BBVA report predicts positive 2015
The Spanish bank BBVA has released a report on the Spanish property sector in which it forecasts that there will be a moderate recovery in 2015. The bank believes that demand for Spanish property is now at the point of inflection and prices are rapidly stabilising in what is a real turning point for the Spanish market.
The report called Spain’s Real Estate Flash (Flash inmobiliario de España) was released by BBVA Research and BBVA Real Estate. The bank will begin releasing monthly updates on the Spanish property sector which will analyse the most important market variables: prices, sales, construction and mortgage concessions.
The report states that data up to November 2014 reveals a rise in demand which is due to an increase in employment and also an improvement in the levels of consumer confidence in Spain. Economic improvements are also leading to the recent rises in lending which is providing a further boost for the market.
Positive developments can also be seen in the number of construction licence concessions so far this year, up 5.7% to September (Ministry of Public Works stats). INE statistics show that investment in Spanish real estate is also up and grew by 1.3% during the third quarter of 2014.
For BBVA the construction sector has already bottomed out and there will now be a rise in residential development. Prices have entered a period of stabilisation and everything points towards there being a positive 2015 during which the sector builds on the promising changes which have occurred in 2014.
5 key elements to consider when buying your Spanish property
The purchase of a property is one of the most important moments in anyone’s life and it is essential for any buyer to enter the process with a clear idea of what they want and with an awareness of any possible pitfalls. This is especially true when buying a property abroad as you may not be fully accustomed to the country’s culture and language.
While there are possibly hundreds of things one must consider when buying in Spain here we have listed 5 of the most important aspects to keep in mind:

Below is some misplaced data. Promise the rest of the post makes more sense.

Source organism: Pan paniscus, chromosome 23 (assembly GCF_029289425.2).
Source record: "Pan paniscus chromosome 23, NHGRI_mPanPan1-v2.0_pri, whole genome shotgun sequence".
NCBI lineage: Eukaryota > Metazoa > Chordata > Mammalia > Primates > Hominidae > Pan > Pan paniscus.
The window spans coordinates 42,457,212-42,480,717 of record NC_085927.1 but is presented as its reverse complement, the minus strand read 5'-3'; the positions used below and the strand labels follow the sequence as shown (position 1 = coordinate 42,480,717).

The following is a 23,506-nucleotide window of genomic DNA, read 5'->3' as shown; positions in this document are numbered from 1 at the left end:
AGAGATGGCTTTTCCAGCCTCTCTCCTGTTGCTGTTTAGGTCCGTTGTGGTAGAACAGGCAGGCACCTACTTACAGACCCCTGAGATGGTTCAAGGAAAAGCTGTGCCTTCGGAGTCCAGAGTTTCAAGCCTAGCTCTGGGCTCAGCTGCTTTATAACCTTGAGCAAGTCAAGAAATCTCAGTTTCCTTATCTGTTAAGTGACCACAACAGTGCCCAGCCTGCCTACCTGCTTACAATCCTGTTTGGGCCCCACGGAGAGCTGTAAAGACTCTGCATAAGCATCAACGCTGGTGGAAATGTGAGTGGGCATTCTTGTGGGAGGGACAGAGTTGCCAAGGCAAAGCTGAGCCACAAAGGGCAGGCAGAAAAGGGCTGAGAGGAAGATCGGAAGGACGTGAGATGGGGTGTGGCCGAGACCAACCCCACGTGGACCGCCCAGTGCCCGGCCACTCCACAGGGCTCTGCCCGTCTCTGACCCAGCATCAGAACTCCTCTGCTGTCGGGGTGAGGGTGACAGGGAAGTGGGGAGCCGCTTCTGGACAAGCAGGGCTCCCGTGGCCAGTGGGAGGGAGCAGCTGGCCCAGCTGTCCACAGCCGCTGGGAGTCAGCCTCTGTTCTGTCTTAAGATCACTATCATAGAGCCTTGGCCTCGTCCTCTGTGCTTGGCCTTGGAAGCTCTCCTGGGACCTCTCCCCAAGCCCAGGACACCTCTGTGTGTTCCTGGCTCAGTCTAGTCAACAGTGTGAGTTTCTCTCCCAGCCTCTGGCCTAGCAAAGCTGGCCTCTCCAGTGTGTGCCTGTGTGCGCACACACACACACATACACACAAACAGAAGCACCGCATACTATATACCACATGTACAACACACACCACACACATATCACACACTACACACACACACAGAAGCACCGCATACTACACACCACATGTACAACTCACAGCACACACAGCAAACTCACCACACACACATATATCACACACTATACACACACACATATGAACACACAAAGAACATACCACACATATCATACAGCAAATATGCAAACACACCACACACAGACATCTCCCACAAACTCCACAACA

Budget: Before anything else it is important to set a budget for your purchase. Having a clearly defined budget will streamline your property search and mean that estate agencies can quickly and effectively identify suitable properties saving you time and money. When calculating your budget it is important to bear in mind that you will need to factor in an extra 10-15% to cover taxes and fees depending on where you are buying and what type of property (new-build or resale). These costs will be higher if you are getting a mortgage on the property.
Legal advice: It is vital to seek independent professional legal advice for a purchase in Spain to avoid making costly mistakes and to give you peace of mind. Your lawyer will undertake all the necessary due diligence on the purchase and, if granted power of attorney, will be able to act on your behalf and save you having to make numerous trips to Spain to open a bank account, obtain an NIE number and other necessary procedures.
Mortgage: As mentioned in point 1, a mortgage will mean you will incur additional costs on your purchase as extra fees will have to be paid to the Notary and bank charges will also apply. Currently it is possible to get up to 80% finance when purchasing from a bank and if buying a resale property you will normally be able to get between 50-60% of the property’s value covered by a mortgage. Also, be sure to shop around as some banks will offer much better deals than others.
Objective: What do you want from the property, will it be a permanent residence, a holiday home or purely an investment or a mix of these? It’s useful to know exactly what you aim to achieve from your purchase as it will affect the location and type of property you should be considering. It is also important to do research on regional laws to ensure your objective is achievable. For example an investment in a Barcelona property to let as a tourist rental would have to be made with extreme care as there is currently a freeze on the concession of tourist rental licences and a growing hostility towards the private holiday rental market in the city.
Dream property: Draw up a list of requirements for the property itself and factor in the budget and objective which you have decided upon. You will want to consider among other things whether you want a new-build or resale property, whether you want to buy on a development or not and what characteristics you want the property to possess. It is important of course to be realistic so first search for what is available on the market for around your budget to get an idea of what you will be able to expect to afford. Keep in mind that it is still a buyers market in Spain and that there is a lot of choice in many areas so you will be able to be more demanding with your specification.
Solvia studies the financing of 150 new developments
The health of Spain’s residential property sector is undeniably improving as we see increases in sales, price decreases slowing and a rise in mortgage concessions. Many believe that this final factor is the key: the banks are starting to lend again, and this appears to now not only be limited to lending to individuals but also to developers.